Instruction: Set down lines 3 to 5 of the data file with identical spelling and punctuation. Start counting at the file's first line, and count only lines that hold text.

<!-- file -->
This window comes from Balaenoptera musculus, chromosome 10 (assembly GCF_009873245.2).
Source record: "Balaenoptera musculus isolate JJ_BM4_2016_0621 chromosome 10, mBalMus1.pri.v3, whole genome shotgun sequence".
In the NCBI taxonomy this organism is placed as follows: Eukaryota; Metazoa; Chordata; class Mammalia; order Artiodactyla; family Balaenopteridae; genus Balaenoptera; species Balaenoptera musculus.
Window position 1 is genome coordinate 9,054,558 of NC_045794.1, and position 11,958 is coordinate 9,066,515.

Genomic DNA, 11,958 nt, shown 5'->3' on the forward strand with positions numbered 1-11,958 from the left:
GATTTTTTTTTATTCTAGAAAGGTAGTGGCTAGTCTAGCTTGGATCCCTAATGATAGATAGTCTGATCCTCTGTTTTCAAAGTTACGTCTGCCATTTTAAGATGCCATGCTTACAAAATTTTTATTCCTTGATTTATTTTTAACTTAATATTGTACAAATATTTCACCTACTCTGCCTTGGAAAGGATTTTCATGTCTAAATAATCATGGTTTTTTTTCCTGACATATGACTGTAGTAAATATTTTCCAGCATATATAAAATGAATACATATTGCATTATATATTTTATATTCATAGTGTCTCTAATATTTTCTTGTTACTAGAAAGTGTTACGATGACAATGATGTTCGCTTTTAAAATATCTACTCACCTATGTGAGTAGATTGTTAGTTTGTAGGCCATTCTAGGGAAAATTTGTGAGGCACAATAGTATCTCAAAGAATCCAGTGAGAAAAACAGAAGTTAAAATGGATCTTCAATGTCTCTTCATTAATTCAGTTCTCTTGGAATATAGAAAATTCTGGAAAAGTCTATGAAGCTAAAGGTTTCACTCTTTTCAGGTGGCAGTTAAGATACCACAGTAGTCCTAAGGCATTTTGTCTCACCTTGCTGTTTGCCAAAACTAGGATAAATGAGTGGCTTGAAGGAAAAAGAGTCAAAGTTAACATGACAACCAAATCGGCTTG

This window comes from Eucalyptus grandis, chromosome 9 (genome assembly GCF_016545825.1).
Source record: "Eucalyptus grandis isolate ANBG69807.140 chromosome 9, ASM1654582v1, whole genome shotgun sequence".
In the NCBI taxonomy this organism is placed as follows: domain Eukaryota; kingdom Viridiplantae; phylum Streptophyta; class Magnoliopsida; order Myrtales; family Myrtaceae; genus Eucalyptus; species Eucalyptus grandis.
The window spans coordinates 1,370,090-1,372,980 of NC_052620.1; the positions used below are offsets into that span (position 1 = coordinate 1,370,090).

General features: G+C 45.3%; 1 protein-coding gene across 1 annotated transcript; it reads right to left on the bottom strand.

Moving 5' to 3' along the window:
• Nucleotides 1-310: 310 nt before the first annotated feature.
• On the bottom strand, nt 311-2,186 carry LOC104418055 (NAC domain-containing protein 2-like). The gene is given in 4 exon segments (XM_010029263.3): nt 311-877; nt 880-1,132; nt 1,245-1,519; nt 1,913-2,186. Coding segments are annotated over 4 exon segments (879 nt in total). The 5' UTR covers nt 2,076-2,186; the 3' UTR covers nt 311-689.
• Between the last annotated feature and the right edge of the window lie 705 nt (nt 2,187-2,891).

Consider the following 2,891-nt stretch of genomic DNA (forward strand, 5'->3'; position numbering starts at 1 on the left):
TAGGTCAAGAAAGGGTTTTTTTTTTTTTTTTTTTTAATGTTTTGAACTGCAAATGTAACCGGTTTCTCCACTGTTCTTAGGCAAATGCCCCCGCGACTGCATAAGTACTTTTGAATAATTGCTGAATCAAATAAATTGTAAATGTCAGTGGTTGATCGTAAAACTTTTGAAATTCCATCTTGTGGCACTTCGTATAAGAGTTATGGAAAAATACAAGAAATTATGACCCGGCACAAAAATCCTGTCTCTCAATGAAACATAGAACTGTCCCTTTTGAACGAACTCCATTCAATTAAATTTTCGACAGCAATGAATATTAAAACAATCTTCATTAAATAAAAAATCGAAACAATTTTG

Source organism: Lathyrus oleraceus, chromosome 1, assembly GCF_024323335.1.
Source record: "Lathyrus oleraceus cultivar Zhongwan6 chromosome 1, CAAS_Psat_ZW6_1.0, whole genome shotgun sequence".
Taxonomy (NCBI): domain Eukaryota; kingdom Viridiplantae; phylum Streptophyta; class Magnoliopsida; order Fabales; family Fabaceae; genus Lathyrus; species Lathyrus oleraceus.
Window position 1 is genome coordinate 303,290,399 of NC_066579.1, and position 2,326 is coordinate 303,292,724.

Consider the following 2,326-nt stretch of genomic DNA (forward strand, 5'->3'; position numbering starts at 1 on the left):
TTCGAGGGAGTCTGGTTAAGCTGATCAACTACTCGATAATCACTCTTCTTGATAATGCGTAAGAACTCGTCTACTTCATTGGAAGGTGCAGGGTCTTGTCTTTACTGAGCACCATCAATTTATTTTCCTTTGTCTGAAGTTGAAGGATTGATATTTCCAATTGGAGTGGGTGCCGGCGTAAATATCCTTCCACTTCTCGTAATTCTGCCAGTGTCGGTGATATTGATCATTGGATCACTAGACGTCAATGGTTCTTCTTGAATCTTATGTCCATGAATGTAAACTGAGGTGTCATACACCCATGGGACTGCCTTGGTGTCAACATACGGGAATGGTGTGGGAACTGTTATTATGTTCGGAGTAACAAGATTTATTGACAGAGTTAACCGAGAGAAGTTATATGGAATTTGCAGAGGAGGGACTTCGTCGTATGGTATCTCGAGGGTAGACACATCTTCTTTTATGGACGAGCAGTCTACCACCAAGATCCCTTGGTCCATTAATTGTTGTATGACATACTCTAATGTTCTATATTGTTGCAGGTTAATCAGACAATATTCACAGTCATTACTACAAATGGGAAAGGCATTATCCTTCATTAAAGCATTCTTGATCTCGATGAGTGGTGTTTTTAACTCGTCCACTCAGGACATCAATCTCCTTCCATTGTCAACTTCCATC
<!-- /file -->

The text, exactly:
In the NCBI taxonomy this organism is placed as follows: Eukaryota; Metazoa; Chordata; class Mammalia; order Artiodactyla; family Balaenopteridae; genus Balaenoptera; species Balaenoptera musculus.
Window position 1 is genome coordinate 9,054,558 of NC_045794.1, and position 11,958 is coordinate 9,066,515.

Genomic DNA, 11,958 nt, shown 5'->3' on the forward strand with positions numbered 1-11,958 from the left: